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Portal:Tropical cyclones

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Tropical Cyclones Portal

Typhoon tip peak.jpg

A tropical cyclone is a storm system characterized by a large low-pressure center, a closed low-level circulation, and a spiral arrangement of numerous thunderstorms that produce strong winds and heavy rainfall. Tropical cyclones feed on the heat released when moist air rises, resulting in condensation of water vapor contained in the moist air. They are fuelled by a different heat mechanism than other cyclonic windstorms such as nor'easters, European windstorms, and polar lows, leading to their classification as 'warm core' storm systems. Most tropical cyclones originate in the doldrums near the Equator, approximately 10 degrees away.

The term 'tropical' refers to both the geographic origin of these systems, which form almost exclusively in tropical regions of the globe, and their formation in maritime tropical air masses. The term 'cyclone' refers to such storms' cyclonic nature, with anticlockwise rotation in the Northern Hemisphere and clockwise rotation in the Southern Hemisphere. Depending on its location and intensity, a tropical cyclone can be referred to by names such as 'hurricane', 'typhoon', 'tropical storm', 'cyclonic storm', 'tropical depression', or simply 'cyclone'.

Pictured: Typhoon Tip

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Hurricane Isabel approaching North Carolina's Outer Banks

Hurricane Isabel was the costliest and deadliest hurricane in the 2003 Atlantic hurricane season. The ninth tropical storm, fifth hurricane, and second major hurricane of the season, Isabel formed from a tropical wave on September 6 in the tropical Atlantic Ocean. It moved northwestward, and within an environment of light wind shear and warm waters it steadily strengthened to reach peak winds of 165 mph (265 km/h) on September 11. After fluctuating in intensity for four days, Isabel gradually weakened and made landfall on the Outer Banks of North Carolina with winds of 105 mph (165 km/h) on September 18. It quickly weakened over land and became extratropical over western Pennsylvania the next day.

In North Carolina, the storm surge from Isabel washed out a portion of Hatteras Island to form what was unofficially known as Isabel Inlet. Damage was greatest along the Outer Banks, where thousands of homes were damaged or destroyed. The worst of the effects of Isabel occurred in the state of Virginia, which reported the most deaths and damage from the hurricane. About 64% of the damage and 68% of the deaths occurred in the two states alone.

Moderate to severe damage extended up the Atlantic Coastline and as far inland as West Virginia. Roughly 6 million were left without power in the eastern United States from the strong winds of Isabel. Rainfall from the storm extended from South Carolina to Maine, and westward to Michigan. Throughout the path of Isabel, damage totaled about $3.6 billion (2003 USD, $3.95 billion 2006 USD). 16 deaths in seven states were directly related to the hurricane, with 35 deaths in six states and one province indirectly related to the hurricane.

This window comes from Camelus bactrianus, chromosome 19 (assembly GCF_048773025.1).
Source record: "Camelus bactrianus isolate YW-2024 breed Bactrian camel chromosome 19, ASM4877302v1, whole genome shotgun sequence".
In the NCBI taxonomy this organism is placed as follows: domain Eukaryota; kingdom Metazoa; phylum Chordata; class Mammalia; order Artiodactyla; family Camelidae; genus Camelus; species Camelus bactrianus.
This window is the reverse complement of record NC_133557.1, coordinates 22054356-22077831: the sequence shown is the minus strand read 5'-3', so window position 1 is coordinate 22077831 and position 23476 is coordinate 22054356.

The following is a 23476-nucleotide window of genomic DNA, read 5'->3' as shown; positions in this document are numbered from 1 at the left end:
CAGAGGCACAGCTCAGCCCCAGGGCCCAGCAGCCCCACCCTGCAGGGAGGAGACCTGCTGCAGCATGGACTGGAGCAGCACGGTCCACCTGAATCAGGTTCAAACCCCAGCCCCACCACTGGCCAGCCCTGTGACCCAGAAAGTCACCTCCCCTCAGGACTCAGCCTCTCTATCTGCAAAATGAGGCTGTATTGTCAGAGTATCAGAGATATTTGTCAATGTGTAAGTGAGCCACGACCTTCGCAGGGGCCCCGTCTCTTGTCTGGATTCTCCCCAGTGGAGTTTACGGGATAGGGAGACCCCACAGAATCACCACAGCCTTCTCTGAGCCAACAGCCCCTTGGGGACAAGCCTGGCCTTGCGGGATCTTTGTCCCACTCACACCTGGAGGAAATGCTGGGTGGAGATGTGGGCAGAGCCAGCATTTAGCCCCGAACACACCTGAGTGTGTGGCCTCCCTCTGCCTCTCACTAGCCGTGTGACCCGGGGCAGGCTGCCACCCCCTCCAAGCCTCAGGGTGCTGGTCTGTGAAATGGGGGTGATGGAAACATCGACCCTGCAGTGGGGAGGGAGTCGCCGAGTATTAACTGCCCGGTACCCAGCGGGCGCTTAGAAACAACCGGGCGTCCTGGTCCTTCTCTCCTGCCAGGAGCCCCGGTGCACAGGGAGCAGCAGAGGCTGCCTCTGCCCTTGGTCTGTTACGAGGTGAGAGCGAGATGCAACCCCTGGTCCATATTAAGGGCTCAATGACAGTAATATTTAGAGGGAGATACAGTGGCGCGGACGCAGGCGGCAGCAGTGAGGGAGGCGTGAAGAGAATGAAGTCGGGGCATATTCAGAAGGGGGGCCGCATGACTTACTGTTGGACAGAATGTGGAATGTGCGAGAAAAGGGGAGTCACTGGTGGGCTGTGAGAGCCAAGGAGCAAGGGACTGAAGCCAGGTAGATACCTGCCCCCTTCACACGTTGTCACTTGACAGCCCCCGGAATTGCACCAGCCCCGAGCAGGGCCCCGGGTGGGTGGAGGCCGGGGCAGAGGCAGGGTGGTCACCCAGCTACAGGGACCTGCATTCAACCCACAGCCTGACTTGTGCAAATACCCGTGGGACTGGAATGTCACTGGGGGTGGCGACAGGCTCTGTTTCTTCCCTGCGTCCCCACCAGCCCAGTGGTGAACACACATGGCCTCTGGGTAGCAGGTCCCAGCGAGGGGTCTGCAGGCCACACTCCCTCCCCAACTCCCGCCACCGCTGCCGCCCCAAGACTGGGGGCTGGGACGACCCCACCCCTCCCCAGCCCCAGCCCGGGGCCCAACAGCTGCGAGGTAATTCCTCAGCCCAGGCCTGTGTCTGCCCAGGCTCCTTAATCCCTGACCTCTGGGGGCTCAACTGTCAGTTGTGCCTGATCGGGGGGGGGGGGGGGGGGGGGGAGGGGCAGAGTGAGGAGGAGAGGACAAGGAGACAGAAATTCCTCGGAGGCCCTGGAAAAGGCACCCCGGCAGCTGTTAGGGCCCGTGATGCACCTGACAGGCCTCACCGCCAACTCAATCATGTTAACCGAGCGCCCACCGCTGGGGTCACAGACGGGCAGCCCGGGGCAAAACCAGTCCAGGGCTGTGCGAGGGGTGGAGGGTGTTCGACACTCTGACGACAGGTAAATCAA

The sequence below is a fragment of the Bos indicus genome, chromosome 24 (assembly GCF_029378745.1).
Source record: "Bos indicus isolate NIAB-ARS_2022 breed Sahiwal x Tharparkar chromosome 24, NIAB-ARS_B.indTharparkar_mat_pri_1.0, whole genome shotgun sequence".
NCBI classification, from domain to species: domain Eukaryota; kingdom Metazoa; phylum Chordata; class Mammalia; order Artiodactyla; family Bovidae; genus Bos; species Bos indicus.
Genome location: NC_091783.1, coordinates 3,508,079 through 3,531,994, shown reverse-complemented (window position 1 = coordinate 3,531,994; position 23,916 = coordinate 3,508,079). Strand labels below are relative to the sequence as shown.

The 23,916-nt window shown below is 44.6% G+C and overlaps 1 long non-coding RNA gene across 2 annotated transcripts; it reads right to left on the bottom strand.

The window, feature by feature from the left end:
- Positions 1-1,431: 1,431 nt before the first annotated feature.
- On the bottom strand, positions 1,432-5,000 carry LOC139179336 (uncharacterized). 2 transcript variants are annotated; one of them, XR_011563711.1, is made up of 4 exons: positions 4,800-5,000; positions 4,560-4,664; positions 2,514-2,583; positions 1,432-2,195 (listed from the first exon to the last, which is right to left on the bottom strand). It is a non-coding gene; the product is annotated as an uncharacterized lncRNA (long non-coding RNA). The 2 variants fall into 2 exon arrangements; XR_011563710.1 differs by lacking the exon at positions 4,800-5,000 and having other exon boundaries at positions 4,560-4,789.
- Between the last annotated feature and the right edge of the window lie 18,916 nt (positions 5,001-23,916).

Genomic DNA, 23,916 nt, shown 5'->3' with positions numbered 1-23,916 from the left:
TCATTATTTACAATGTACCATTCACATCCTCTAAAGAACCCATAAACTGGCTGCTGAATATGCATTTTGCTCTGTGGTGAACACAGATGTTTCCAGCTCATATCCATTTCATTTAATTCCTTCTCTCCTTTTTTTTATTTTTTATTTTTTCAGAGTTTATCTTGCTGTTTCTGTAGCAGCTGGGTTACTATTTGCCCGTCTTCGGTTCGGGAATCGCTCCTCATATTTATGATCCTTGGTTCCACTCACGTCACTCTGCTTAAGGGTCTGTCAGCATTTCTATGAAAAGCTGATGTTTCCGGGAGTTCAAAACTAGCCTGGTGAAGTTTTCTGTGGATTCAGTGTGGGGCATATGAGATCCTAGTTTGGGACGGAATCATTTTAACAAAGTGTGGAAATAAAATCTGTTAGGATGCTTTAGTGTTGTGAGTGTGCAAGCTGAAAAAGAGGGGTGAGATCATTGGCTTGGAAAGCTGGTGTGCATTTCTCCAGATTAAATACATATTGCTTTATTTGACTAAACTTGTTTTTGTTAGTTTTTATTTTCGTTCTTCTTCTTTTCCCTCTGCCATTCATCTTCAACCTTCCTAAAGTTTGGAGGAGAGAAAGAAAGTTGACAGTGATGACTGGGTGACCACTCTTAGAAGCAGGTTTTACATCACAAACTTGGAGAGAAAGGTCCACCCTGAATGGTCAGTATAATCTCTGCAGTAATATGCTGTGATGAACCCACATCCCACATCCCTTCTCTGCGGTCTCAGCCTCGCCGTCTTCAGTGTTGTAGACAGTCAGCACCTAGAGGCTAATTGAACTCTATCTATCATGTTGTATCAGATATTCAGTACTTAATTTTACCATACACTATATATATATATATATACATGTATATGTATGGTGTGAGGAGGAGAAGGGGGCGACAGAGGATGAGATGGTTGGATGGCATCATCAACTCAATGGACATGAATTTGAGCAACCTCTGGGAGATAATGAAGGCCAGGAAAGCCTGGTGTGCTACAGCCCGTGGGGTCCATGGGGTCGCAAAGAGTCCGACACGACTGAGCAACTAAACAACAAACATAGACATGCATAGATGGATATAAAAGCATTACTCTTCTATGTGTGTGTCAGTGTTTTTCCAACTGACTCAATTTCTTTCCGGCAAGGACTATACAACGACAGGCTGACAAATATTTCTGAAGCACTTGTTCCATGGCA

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Hurricane Alice 01 jan 1955 radar.jpg

Hurricane Alice is the only known Atlantic hurricane to span two calendar years, and one of only two named tropical cyclones to do so. This image of the PPI scope of SPS-6 radar on the USS MIDWAY shows the rare January hurricane northeast of British Virgin Islands.


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WikiProject Tropical cyclones is the central point of coordination for Wikipedia's coverage of tropical cyclones. Feel free to help!

WikiProject Meteorology is the main center point of coordination for Wikipedia's coverage of meteorology in general.




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Currently active tropical cyclones


Did you know…

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  • …that according to a unofficial reanalyisis using the Dvorak technique, Cyclone Hina (pictured) had a peak intensity of 170 kt (195 mph, 315 km/h)?
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Guba 15 nov 2007 2343Z.jpg
Hurricane Faith 1966.jpg
  • … that Hurricane Faith (pictured) was tracked until it was located 600 miles (965 km) from the North Pole?


Tropical cyclone anniversaries

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January 18,

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January 19,

  • 1996 - The remnants of Cyclone Bonita emerged into the southern Atlantic Ocean, becoming the first known storm to move from the south-west Indian Ocean and cross Africa.
  • 2014 - Tropical Storm Lingling (pictured) starts to weaken from its peak as it causes major damages in southern Philippines, causing about 70 deaths.
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January 20,

  • 2002 - Cyclone Dina reached its peak intensity with winds of 215 km/h (130 mph) in the south-west Indian Ocean. It later struck Mauritius and Réunion, dropping 2,102 mm (82.8 in) of rainfall on the latter island. Dina killed 15 people along its track and left US$287 million in damage.
  • 2009 - Cyclone Fanele (pictured) reaches peak intensity as a Category 4 tropical cyclone and makes landfall over the western area of Madagascar. Fanele killed 10 people and major damages.


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